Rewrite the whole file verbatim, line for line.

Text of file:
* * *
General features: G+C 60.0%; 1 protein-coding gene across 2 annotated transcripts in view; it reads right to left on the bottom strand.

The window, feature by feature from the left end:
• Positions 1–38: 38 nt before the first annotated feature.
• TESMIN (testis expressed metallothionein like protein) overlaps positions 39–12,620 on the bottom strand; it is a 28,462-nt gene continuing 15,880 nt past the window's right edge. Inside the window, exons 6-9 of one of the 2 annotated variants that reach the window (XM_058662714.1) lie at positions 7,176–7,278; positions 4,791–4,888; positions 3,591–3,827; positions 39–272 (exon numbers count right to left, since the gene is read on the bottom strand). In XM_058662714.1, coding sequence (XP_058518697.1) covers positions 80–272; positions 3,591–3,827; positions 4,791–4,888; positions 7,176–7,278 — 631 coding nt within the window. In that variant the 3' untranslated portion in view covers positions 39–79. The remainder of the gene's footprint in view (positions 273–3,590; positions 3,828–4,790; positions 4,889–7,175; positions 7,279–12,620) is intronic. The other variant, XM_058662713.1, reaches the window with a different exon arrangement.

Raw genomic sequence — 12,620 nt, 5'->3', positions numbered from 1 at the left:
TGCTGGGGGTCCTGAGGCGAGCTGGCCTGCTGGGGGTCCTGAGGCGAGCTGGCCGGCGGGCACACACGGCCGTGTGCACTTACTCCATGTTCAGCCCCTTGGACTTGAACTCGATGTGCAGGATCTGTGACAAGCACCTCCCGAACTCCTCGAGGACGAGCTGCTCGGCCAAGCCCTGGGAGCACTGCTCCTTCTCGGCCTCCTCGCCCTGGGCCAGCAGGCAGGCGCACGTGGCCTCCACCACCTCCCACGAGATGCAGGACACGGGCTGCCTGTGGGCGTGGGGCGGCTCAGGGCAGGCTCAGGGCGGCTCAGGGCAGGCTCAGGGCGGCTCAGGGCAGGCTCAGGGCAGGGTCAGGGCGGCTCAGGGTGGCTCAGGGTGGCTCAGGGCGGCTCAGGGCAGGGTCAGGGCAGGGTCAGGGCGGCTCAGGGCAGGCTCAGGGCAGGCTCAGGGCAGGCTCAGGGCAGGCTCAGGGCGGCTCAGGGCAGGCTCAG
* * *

General features: G+C 60.0%; 1 protein-coding gene across 2 annotated transcripts in view; it reads right to left on the bottom strand.

The window, feature by feature from the left end:
• Positions 1–38: 38 nt before the first annotated feature.
• TESMIN (testis expressed metallothionein like protein) overlaps positions 39–12,620 on the bottom strand; it is a 28,462-nt gene continuing 15,880 nt past the window's right edge. Inside the window, exons 6-9 of one of the 2 annotated variants that reach the window (XM_058662714.1) lie at positions 7,176–7,278; positions 4,791–4,888; positions 3,591–3,827; positions 39–272 (exon numbers count right to left, since the gene is read on the bottom strand). In XM_058662714.1, coding sequence (XP_058518697.1) covers positions 80–272; positions 3,591–3,827; positions 4,791–4,888; positions 7,176–7,278 — 631 coding nt within the window. In that variant the 3' untranslated portion in view covers positions 39–79. The remainder of the gene's footprint in view (positions 273–3,590; positions 3,828–4,790; positions 4,889–7,175; positions 7,279–12,620) is intronic. The other variant, XM_058662713.1, reaches the window with a different exon arrangement.

Raw genomic sequence — 12,620 nt, 5'->3', positions numbered from 1 at the left:
TGCTGGGGGTCCTGAGGCGAGCTGGCCTGCTGGGGGTCCTGAGGCGAGCTGGCCGGCGGGCACACACGGCCGTGTGCACTTACTCCATGTTCAGCCCCTTGGACTTGAACTCGATGTGCAGGATCTGTGACAAGCACCTCCCGAACTCCTCGAGGACGAGCTGCTCGGCCAAGCCCTGGGAGCACTGCTCCTTCTCGGCCTCCTCGCCCTGGGCCAGCAGGCAGGCGCACGTGGCCTCCACCACCTCCCACGAGATGCAGGACACGGGCTGCCTGTGGGCGTGGGGCGGCTCAGGGCAGGCTCAGGGCGGCTCAGGGCAGGCTCAGGGCGGCTCAGGGCAGGCTCAGGGCAGGGTCAGGGCGGCTCAGGGTGGCTCAGGGTGGCTCAGGGCGGCTCAGGGCAGGGTCAGGGCAGGGTCAGGGCGGCTCAGGGCAGGCTCAGGGCAGGCTCAGGGCAGGCTCAGGGCAGGCTCAGGGCGGCTCAGGGCAGGCTCAG